Even in deep red South Carolina, Biden has become shockingly competitive: analysis

Team Trump finally figured out the one small flaw in their attacks on Joe Biden
Gage Skidmore

While North Carolina is a swing state that has a Democratic governor, Roy Cooper, and went for President Barack Obama in 2008, South Carolina has been a deep red state. Pundits have consistently described North Carolina as being in play for former Vice President Joe Biden in the 2020 presidential election, but they haven't been saying that about South Carolina — until now. A Quinnipiac poll finds President Donald Trump ahead of Biden by only 1% in South Carolina. And this comes at a time when South Carolina Sen. Lindsey Graham is facing the toughest reelection fight of his career.

When Democrat Jaime Harrison took on Graham — who chairs the Senate Judiciary Committee — in South Carolina's 2020 U.S. Senate race, the word "longshot" was often used to describe his campaign. Harrison himself acknowledged that he was fighting an uphill battle given how conservative South Carolina is known for being. A Democrat hasn't won a U.S. Senate race in South Carolina since 1998, and the last Democratic presidential nominee who won South Carolina's electoral votes was Jimmy Carter in 1976. Trump, in 2016, defeated Democratic presidential nominee Hillary Clinton by 14% in South Carolina.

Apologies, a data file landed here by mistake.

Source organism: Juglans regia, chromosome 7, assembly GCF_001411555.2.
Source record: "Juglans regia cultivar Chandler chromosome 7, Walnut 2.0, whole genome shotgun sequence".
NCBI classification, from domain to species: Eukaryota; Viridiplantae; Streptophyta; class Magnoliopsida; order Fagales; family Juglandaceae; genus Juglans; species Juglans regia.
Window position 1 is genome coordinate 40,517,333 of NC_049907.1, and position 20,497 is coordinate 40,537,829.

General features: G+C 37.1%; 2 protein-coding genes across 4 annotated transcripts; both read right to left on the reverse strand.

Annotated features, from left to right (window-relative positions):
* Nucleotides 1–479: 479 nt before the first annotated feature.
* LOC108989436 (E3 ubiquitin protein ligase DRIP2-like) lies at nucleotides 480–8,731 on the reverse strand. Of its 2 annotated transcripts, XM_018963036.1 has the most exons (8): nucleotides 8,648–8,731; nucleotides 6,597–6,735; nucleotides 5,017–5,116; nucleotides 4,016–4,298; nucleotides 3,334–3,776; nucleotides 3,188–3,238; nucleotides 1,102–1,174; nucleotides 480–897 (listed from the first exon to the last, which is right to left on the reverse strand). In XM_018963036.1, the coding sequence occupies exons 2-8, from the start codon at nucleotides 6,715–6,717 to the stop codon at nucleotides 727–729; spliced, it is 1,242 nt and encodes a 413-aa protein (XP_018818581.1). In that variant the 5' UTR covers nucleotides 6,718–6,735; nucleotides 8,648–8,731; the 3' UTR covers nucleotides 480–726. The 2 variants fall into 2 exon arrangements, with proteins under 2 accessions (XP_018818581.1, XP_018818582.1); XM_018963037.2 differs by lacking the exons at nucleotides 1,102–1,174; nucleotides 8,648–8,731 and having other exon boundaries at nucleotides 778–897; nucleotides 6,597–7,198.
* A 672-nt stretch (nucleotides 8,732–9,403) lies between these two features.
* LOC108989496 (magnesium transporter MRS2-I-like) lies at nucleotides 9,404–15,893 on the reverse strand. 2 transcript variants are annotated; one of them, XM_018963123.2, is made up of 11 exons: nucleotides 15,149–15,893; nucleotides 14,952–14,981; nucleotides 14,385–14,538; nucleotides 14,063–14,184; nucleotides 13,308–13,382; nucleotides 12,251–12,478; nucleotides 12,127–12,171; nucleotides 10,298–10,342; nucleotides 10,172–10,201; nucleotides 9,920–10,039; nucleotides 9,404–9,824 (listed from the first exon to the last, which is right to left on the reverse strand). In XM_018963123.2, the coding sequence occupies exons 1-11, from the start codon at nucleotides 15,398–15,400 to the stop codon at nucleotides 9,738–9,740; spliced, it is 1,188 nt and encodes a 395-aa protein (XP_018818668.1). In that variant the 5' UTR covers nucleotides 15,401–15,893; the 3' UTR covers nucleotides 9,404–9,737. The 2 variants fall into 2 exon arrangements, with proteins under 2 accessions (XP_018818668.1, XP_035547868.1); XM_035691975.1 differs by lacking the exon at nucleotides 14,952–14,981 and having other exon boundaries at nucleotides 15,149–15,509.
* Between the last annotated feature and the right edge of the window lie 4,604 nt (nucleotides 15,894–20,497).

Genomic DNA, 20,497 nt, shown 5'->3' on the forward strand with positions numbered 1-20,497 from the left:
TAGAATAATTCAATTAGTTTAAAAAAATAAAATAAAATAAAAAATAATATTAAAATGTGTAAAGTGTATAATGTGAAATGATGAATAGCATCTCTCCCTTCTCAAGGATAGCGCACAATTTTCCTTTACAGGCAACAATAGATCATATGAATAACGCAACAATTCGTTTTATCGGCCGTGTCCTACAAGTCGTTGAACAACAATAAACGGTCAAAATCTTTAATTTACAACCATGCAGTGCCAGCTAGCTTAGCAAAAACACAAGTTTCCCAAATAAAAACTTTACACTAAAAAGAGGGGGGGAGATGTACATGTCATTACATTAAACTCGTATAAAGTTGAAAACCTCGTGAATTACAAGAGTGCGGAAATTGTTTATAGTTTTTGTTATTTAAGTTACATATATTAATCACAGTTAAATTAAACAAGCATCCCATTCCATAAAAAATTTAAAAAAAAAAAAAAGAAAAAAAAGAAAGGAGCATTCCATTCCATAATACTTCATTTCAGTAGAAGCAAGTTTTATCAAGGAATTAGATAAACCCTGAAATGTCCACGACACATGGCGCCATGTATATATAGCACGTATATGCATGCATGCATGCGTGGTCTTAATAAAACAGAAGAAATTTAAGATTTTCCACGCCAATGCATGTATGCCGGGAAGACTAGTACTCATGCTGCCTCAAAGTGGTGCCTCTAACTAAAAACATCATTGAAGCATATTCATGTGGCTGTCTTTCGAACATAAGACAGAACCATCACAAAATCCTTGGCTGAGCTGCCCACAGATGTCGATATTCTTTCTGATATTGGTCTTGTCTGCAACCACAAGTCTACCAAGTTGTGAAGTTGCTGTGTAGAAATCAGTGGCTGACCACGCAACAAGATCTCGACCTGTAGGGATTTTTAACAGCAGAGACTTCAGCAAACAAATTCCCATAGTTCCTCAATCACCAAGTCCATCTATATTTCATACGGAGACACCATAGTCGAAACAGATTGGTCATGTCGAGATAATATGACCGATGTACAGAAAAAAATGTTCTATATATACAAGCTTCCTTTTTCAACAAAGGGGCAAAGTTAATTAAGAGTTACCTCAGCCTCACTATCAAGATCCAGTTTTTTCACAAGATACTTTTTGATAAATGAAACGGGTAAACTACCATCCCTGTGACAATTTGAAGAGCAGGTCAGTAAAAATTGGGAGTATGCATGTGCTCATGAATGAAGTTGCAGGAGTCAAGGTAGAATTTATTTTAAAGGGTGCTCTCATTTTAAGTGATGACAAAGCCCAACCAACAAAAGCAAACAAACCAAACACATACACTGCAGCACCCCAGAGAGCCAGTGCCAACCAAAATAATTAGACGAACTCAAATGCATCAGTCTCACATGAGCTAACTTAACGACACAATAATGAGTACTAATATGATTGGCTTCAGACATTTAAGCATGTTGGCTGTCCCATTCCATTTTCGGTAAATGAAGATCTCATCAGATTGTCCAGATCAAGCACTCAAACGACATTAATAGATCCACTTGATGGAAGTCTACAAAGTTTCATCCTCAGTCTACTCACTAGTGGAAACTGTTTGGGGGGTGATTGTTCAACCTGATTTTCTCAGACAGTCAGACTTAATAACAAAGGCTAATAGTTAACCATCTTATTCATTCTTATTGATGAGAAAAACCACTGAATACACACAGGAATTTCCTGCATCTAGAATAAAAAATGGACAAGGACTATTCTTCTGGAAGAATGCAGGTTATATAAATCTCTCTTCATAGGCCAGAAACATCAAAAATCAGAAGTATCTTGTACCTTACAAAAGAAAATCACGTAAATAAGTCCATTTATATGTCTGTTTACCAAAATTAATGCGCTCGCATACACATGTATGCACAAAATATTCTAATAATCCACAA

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ACLU By ACLUSponsored

Imagine you've forgotten once again the difference between a gorilla and a chimpanzee, so you do a quick Google image search of “gorilla." But instead of finding images of adorable animals, photos of a Black couple pop up.

Is this just a glitch in the algorithm? Or, is Google an ad company, not an information company, that's replicating the discrimination of the world it operates in? How can this discrimination be addressed and who is accountable for it?

“These platforms are encoded with racism," says UCLA professor and best-selling author of Algorithms of Oppression, Dr. Safiya Noble. “The logic is racist and sexist because it would allow for these kinds of false, misleading, kinds of results to come to the fore…There are unfortunately thousands of examples now of harm that comes from algorithmic discrimination."

On At Liberty this week, Dr. Noble joined us to discuss what she calls “algorithmic oppression," and what needs to be done to end this kind of bias and dismantle systemic racism in software, predictive analytics, search platforms, surveillance systems, and other technologies.

What you can do:
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